Our storytelling at Story Space in Tate Britain and the importance of storytelling

Estimated reading time: 4 mins

divider line

Storytelling is a great way to influence and inspire children. It’s a way for children to learn and connect with people and ideas. Stories teach children about other cultures and history. They can also help to build familiarity and a connection with the person telling the story and allows children to ‘enter a new world’ through the story. Stories also allow children to understand more complex information in an engaging and fun way.

There are three types of learners.

  1. Visual learners – most children are visual learners and learn best through diagrams, illustrations and videos
  2. Auditory learners – children who learn best through discussions
  3. Kinaesthetic learners – children who learn best through doing

Storytelling caters to all three of these types of learners.  Visual learners will enjoy the illustrations, Kinaesthetic learners connect with the feelings that the story evokes and Auditory learners will connect with the words in the story.

Stories are easy for children to remember, more than facts and numbers. That’s why repetition and regular reading to children is important. Reading diverse books to children is also important, as they can also help to change current attitudes and beliefs. Places like Story Space in Tate Britain are great. Story Space is a workshop for families of all ages to come together, imagine, and explore the world of storytelling at the Tate Britain. You can discover a library of books by Black authors, Indigenous authors and authors of colour from around the world.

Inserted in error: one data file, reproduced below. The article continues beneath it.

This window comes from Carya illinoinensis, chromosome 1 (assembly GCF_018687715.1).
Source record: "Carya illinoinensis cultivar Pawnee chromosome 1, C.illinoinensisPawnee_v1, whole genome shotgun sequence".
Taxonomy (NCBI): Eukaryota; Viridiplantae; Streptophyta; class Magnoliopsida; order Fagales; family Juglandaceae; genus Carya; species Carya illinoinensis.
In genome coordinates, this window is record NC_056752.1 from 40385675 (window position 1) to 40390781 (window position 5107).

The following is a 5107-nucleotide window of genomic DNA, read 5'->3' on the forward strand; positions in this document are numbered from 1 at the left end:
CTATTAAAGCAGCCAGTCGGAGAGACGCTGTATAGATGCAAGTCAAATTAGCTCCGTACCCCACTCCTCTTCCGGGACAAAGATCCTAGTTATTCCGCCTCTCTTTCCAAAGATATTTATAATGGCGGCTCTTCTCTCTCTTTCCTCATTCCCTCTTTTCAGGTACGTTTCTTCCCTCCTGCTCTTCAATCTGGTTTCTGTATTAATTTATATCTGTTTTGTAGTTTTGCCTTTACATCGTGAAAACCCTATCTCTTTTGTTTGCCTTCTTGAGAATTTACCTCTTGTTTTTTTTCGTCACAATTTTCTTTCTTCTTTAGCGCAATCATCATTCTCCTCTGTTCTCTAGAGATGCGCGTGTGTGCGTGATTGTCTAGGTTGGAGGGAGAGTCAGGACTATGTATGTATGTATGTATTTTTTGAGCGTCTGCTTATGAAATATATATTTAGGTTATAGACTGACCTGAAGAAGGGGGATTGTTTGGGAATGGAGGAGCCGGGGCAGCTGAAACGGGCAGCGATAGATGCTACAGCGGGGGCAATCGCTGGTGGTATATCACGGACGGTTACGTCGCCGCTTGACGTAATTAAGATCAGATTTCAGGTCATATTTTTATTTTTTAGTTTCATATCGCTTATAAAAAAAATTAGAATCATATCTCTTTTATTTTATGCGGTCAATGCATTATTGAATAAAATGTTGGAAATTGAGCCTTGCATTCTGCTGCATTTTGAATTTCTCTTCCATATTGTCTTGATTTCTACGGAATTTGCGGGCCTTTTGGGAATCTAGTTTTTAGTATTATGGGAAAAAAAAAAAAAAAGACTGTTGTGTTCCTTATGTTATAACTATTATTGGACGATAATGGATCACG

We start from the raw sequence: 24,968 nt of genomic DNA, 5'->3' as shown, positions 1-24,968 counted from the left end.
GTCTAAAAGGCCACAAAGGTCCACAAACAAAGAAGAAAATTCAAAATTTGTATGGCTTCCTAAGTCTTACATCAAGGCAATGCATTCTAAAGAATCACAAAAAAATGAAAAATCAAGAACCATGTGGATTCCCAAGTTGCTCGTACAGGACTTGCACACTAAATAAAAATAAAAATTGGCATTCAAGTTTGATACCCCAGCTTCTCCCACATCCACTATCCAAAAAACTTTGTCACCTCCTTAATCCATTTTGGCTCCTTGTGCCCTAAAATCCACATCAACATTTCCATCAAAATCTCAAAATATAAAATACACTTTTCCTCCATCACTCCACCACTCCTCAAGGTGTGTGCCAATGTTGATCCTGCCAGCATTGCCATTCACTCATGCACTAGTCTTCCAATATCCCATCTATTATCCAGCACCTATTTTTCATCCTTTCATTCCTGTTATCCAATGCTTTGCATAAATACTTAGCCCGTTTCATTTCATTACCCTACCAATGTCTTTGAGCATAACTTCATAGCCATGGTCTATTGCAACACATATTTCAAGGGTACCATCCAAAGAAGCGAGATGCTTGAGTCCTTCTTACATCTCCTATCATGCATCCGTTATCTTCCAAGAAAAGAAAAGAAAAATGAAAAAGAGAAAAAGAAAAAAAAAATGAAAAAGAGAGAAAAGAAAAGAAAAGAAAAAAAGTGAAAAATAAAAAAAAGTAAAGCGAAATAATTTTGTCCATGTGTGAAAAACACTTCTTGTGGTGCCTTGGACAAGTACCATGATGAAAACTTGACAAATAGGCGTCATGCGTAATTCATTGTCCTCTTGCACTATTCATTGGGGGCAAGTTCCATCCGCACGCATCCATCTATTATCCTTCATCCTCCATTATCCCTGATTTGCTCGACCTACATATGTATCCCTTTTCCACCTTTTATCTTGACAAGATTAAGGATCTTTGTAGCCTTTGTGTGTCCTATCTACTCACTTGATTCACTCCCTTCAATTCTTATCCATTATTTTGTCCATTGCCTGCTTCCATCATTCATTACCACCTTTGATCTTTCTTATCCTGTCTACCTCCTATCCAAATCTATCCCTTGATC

We recently did a Storytelling of two of our books. Zara’s Caribbean Adventure and Emmanuel’s African Adventure. It was lots of fun connecting with both parents and children. In Zara’s Caribbean Adventure she attends Carnival, so I brought one of my headpieces and in Emmanuel’s African Adventure, Grandmama goes to the market, so I brought out a basket and got the kids to name the fruit and veg common in Africa. It was a great way to expose the children to the African and Caribbean culture.


Little Scholars Playground

divider line

About the author

Natalie is the co-founder and illustrator at Little Scholars Playground. She is passionate about literacy, learning, illustrating, black women in STEM and Montessori.

Pin It on Pinterest